For true blue Aussies, home is where Vegemite is, but it is altogether a different story for new migrants to Australia. Savouring a little may get wild screams comparing it to rotten dirt. Definitely, it will take some time to get used to the taste of this great Australian icon but for the past 90 years Vegemite is the King that rules the taste buds of Aussies. It is an acquired taste, and this made it difficult to introduce the product to other nations around the world.
This iconic Australian brand shares the podium with Meat pies and lamingtons as far as Aussie psyche is concerned. In 2008 Vegemite sold its 1 Billionth jar, but like most great products it had a humble beginning.
What is Vegemite ?
Fred Walker and Company used to sell cheese and preserved meet to country areas in the eastern states of Australia. In 1922 Fred Walker directed his company Chemist Cyril P Callister to produce a product like ‘Marmite’, which was distributed by Sanatorium Health Food Company. Marmite was made from a waste product of Beer, yeast extract. Soon an Aussie icon was born. The Fred Walker Company initiated an ingenious plan; to have the Australian public officially name their spread. A national competition was launched, offering an attractive 50 pound prize pool for finalists. But Fred named the product by a name suggested by his daughter and that was ‘Vegemite’ .
Fred Walker used supplies from Carlton Breweries in Melbourne to stimulate Marmite and the first product was on Market in the year 1923. To Fred’s disappointment the sales were poor. In 1928 the name was changed to ‘Parwill’ to rebrand the product. But the sales went a downward spiral. Poor sales figures forced Fred to amalgamate his company with the United States Company Kraft Cheese to form Kraft Walker Cheese Company. It was the American style advertisement campaign initiated by Kraft that saved Fred Walker’s product. Eventually the name was changed back to Vegemite. By 1946, it was being advertised with Walt Disney’s Cartoon figures.
Vegemite brand managed to gain product endorsement from the British Medical Association in 1939. Medical Council recommended it as a nutritionally balanced food rich in Vitamin B. By the 40’s the brand has become a staple food in every Australian home.
During World War 2 most of the production was sent to Armed forces due to its high vitamin content and restrictions were imposed on the civilian sale of the product. Vegemite made good the opportunity with advertisement campaigns like this.
“If you are one of those who don’t need Vegemite medicinally, thousands of invalids and babies are asking you to deny yourself of it for the time being”
After the World War 2 , Vegemite significantly shifted its advertisement campaign to a child centred one. In 1954 a jingle written by J. Walter Thompson advertising, helped raise its popularity even further.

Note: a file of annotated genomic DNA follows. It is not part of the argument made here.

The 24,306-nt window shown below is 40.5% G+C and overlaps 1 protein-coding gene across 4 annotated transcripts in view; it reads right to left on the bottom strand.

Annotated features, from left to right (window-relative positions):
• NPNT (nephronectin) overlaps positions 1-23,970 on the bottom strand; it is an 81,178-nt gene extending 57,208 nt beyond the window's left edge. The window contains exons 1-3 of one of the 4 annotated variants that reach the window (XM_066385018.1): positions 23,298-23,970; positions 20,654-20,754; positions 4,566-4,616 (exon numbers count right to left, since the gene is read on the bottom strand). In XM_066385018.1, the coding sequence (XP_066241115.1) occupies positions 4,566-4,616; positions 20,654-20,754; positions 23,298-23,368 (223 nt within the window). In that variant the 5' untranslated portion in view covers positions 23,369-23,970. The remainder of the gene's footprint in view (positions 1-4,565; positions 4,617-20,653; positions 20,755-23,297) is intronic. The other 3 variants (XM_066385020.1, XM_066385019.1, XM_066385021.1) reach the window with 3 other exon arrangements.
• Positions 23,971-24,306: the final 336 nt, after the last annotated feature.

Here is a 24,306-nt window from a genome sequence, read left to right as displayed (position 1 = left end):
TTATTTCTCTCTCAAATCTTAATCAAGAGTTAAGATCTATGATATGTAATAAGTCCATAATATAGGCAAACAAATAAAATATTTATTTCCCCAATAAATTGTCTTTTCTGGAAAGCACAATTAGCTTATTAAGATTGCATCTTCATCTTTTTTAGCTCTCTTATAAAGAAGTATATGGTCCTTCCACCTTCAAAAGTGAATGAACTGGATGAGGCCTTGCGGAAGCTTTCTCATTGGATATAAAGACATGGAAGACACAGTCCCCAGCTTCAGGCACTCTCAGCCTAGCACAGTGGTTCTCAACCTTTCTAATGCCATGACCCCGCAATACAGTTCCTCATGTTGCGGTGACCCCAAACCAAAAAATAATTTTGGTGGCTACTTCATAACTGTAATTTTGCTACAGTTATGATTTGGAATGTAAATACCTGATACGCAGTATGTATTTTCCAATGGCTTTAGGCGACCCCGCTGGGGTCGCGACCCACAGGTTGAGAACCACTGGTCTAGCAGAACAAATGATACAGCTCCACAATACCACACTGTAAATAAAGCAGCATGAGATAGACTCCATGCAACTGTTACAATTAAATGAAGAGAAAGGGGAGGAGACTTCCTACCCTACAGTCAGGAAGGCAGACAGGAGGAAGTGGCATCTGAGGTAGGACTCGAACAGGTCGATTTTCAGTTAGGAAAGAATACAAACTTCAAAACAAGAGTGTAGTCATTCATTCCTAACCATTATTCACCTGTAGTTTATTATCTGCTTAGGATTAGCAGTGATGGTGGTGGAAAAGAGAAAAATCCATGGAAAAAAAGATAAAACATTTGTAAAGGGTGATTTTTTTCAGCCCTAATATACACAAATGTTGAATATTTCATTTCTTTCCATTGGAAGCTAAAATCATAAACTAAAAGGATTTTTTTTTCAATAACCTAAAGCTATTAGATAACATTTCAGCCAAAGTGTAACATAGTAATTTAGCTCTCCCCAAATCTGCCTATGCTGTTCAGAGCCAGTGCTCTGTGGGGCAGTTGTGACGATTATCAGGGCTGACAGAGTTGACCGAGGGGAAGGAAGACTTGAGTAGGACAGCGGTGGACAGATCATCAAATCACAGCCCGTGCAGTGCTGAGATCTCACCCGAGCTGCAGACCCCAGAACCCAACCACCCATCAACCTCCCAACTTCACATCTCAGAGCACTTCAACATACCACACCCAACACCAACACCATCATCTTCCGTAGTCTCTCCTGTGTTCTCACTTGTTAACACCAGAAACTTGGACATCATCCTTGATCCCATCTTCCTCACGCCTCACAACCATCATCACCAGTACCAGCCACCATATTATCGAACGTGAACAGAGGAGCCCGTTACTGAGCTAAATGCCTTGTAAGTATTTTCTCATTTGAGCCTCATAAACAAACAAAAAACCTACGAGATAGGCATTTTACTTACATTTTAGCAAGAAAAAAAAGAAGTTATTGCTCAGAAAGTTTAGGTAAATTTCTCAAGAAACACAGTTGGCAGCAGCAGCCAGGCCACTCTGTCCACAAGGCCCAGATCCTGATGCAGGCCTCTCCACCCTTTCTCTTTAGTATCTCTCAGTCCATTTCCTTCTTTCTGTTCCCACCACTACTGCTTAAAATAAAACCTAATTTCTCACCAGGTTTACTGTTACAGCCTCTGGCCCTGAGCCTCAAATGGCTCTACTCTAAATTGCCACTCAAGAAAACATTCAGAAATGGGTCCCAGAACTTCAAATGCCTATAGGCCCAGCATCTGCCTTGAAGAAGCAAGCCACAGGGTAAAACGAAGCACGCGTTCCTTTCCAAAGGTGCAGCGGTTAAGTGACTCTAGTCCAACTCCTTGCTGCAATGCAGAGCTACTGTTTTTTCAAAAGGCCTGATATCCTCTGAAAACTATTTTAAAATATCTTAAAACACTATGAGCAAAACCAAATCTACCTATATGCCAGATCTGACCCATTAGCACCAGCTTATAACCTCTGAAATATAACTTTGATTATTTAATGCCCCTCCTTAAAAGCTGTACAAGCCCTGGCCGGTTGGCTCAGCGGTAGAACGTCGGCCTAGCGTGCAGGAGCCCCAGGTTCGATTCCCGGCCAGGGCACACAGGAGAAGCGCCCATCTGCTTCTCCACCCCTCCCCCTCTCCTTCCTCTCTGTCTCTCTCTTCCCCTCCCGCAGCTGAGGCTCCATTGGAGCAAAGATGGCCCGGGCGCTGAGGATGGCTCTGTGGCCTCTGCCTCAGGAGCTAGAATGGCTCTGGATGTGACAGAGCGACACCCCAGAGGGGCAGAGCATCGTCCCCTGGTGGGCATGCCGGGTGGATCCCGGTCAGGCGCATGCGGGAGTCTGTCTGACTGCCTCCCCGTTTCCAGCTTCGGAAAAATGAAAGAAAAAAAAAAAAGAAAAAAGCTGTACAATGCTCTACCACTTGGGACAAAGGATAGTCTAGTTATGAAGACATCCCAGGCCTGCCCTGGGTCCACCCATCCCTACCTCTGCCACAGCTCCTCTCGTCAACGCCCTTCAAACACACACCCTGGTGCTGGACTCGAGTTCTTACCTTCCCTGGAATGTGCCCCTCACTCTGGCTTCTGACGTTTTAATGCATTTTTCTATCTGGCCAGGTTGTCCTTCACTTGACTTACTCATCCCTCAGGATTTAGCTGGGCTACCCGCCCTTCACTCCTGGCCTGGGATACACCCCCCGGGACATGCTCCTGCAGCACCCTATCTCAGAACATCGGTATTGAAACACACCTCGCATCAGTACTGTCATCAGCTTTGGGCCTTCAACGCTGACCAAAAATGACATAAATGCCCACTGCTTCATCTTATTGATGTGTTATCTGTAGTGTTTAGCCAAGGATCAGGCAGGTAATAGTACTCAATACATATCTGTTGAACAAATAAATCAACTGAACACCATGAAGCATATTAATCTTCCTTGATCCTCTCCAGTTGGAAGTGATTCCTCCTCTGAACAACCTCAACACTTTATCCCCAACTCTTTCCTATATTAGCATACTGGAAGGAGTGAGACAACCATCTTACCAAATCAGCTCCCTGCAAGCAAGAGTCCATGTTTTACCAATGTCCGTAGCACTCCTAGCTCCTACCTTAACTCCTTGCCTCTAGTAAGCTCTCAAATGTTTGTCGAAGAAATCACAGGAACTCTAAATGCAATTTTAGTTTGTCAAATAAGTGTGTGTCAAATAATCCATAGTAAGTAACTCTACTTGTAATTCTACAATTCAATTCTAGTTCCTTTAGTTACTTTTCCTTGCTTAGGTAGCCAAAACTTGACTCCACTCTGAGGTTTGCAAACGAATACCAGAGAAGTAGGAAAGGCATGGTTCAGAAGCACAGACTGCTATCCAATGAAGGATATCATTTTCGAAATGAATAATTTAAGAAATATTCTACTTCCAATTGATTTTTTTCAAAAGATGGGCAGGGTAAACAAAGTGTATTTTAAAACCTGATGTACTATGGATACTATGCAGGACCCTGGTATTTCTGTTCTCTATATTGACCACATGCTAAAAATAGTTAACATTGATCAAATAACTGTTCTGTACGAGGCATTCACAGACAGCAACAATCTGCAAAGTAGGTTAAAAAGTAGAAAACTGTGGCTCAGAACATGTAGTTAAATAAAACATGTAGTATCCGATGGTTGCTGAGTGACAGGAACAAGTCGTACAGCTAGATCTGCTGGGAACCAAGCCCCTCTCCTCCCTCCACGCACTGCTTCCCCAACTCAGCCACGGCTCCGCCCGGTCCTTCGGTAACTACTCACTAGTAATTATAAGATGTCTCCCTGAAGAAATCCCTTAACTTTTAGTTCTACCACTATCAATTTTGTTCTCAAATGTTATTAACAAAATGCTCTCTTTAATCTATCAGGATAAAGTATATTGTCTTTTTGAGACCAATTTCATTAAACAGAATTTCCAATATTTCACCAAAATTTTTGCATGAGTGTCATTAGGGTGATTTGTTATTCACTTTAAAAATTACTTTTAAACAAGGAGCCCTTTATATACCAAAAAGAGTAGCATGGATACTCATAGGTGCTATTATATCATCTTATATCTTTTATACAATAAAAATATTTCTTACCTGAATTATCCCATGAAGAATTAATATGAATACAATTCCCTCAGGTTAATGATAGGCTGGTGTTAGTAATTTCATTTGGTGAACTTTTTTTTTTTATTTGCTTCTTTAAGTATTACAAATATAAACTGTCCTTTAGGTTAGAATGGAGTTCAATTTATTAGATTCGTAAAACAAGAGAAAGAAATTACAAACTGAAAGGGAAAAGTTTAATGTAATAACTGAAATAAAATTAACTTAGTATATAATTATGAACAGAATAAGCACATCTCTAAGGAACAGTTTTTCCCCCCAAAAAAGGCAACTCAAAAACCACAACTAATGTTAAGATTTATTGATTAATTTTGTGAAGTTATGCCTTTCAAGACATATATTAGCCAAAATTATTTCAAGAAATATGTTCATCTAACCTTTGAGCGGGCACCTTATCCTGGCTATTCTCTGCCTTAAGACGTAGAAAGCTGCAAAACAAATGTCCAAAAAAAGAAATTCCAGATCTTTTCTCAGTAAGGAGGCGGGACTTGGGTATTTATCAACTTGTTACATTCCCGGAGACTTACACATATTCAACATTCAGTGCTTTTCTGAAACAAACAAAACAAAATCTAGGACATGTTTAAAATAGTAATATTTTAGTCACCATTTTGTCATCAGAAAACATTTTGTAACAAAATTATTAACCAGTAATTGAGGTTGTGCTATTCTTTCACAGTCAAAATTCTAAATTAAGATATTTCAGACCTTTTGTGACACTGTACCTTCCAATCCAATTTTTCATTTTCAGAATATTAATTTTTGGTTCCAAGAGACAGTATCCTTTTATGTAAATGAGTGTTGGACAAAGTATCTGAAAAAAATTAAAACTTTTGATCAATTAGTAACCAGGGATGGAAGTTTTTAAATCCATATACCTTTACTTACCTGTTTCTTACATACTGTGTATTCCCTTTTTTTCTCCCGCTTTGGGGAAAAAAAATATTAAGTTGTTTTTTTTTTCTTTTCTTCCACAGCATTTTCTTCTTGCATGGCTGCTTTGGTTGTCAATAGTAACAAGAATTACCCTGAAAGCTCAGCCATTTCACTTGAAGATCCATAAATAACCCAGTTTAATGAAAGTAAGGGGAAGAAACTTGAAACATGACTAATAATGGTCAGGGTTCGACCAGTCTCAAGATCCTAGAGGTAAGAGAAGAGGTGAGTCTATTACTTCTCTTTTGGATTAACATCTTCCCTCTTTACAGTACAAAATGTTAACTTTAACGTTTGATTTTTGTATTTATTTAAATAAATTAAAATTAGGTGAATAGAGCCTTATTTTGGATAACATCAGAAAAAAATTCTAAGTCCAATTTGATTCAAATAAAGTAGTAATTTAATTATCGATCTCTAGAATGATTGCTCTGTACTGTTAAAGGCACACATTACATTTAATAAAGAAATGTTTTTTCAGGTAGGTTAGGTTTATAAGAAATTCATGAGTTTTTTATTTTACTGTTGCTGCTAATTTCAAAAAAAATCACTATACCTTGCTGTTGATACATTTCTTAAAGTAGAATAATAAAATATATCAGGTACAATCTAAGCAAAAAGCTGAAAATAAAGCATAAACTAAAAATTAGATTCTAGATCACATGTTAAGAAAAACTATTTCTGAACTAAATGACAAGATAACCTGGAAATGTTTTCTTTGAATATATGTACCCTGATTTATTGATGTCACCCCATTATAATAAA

In 1954 the advertisement was this famous jingle
We’re happy little Vegemites, as bright as bright can be,
We all enjoy our Vegemite for breakfast, lunch and tea.
Our Mummy says we’re growing stronger every single week
Because we love our Vegemite, we all adore our Vegemite,
It puts a rose in every cheek.
In 1956 a television adoption of song was released choreographed by Helen De Paul.
Vegemite always claimed its health benefits because of the high Vitamin B content. Dr. Keith Farrer, a renowned Australian Scientist was employed by the Vegemite Company to write up its nutritional values and Keith did a very good job. The health claims made by Vegemite was largely responsible for making it a national icon by the 60’s. Vegemite’s health claims were substantiated by word of mouth and hypothetical reaction by Vegemite addicts. But in 1989 two scientist Mark Leggett and Susan Leggett expressed their scepticism in the ‘Australian Food Report’ about the over exaggerated claims and was critical about the unusually high sodium content in the product. They alleged that feeding yeast with sugar caused a kind of explosion which enacted in the human body, could weaken the immune system and lead to allergies and asthma.
In 2006, American customs and border guards were confiscating Vegemite from Visitors entering USA, because of its high level of folate.
Vegemite’s Status as a National Icon today
During the 1990s, Kraft released a product in Australia known as Vegemite Singles. It combined two of Kraft’s major products into one. The product consisted of Kraft Singles with Vegemite added, thus creating Vegemite-flavoured cheese.
In 2009 Kraft sensed a problem with Vegemite’s sales figures. House hold penetration has dropped from 80 to 72% and the brand failed to make it appealing to new immigrants.
Kraft employed IBM to makes sense about the data from the social networks to know what was being said about Vegemite. IBM analysed around 1.5 Million posts in the social networking sites and found 479,206 mentions of Vegemite in 38 languages. They also found some strange correlations between Vegemite and avocado, tomato, things like roast meats. This resulted in a rethink on Vegemite’s advertisement campaigns. Vegemite focused more on social media for advertising and came up with the slogan, ‘How do you have your Vegemite?’. The new campaign improved Vegemite’s sales figures.
With this data analysis Kraft also found that some people are mixing Vegemite with cream cheese to dilute the taste. This insight has led to the development of a new product. On 13 June 2009, Kraft released a new product which combines Vegemite and Kraft cream cheese, spreads more easily and has a considerably less salty and milder taste than the original. On 16 February 2011, Kraft Foods Australia launched “My First Vegemite”, a special formulation of original Vegemite for children aged older than one year. According to Kraft, the new formula has a “milder taste” and “additional health benefits including iron, B6 and B12 vitamins as well as 50% less sodium”.
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